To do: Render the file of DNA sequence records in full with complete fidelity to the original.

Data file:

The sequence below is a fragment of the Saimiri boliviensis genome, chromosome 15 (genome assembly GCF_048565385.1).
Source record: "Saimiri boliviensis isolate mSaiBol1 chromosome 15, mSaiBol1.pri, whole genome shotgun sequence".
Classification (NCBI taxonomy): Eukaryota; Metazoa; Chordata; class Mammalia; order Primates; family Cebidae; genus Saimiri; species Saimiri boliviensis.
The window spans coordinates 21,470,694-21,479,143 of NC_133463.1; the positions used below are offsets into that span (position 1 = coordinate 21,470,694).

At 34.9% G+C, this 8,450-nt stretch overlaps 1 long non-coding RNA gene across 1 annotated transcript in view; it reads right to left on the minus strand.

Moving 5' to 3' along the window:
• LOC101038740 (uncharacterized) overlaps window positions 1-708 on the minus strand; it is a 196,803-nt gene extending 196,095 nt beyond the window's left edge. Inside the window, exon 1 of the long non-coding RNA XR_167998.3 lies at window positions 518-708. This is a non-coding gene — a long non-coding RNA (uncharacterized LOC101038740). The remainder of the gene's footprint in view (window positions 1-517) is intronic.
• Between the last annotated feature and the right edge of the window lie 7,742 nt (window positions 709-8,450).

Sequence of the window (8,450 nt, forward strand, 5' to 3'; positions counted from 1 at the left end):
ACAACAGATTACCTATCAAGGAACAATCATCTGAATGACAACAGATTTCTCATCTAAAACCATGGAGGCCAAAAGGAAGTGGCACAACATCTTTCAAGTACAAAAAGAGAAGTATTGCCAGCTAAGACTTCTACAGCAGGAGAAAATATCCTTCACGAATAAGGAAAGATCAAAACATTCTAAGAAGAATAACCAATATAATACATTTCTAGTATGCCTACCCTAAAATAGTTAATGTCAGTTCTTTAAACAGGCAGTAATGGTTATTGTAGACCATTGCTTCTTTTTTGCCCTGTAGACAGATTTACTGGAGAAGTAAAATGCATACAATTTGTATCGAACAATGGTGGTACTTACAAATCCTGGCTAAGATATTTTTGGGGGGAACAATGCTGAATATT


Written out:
The sequence below is a fragment of the Saimiri boliviensis genome, chromosome 15 (genome assembly GCF_048565385.1).
Source record: "Saimiri boliviensis isolate mSaiBol1 chromosome 15, mSaiBol1.pri, whole genome shotgun sequence".
Classification (NCBI taxonomy): Eukaryota; Metazoa; Chordata; class Mammalia; order Primates; family Cebidae; genus Saimiri; species Saimiri boliviensis.
The window spans coordinates 21,470,694-21,479,143 of NC_133463.1; the positions used below are offsets into that span (position 1 = coordinate 21,470,694).

At 34.9% G+C, this 8,450-nt stretch overlaps 1 long non-coding RNA gene across 1 annotated transcript in view; it reads right to left on the minus strand.

Moving 5' to 3' along the window:
• LOC101038740 (uncharacterized) overlaps window positions 1-708 on the minus strand; it is a 196,803-nt gene extending 196,095 nt beyond the window's left edge. Inside the window, exon 1 of the long non-coding RNA XR_167998.3 lies at window positions 518-708. This is a non-coding gene — a long non-coding RNA (uncharacterized LOC101038740). The remainder of the gene's footprint in view (window positions 1-517) is intronic.
• Between the last annotated feature and the right edge of the window lie 7,742 nt (window positions 709-8,450).

Sequence of the window (8,450 nt, forward strand, 5' to 3'; positions counted from 1 at the left end):
ACAACAGATTACCTATCAAGGAACAATCATCTGAATGACAACAGATTTCTCATCTAAAACCATGGAGGCCAAAAGGAAGTGGCACAACATCTTTCAAGTACAAAAAGAGAAGTATTGCCAGCTAAGACTTCTACAGCAGGAGAAAATATCCTTCACGAATAAGGAAAGATCAAAACATTCTAAGAAGAATAACCAATATAATACATTTCTAGTATGCCTACCCTAAAATAGTTAATGTCAGTTCTTTAAACAGGCAGTAATGGTTATTGTAGACCATTGCTTCTTTTTTGCCCTGTAGACAGATTTACTGGAGAAGTAAAATGCATACAATTTGTATCGAACAATGGTGGTACTTACAAATCCTGGCTAAGATATTTTTGGGGGGAACAATGCTGAATATT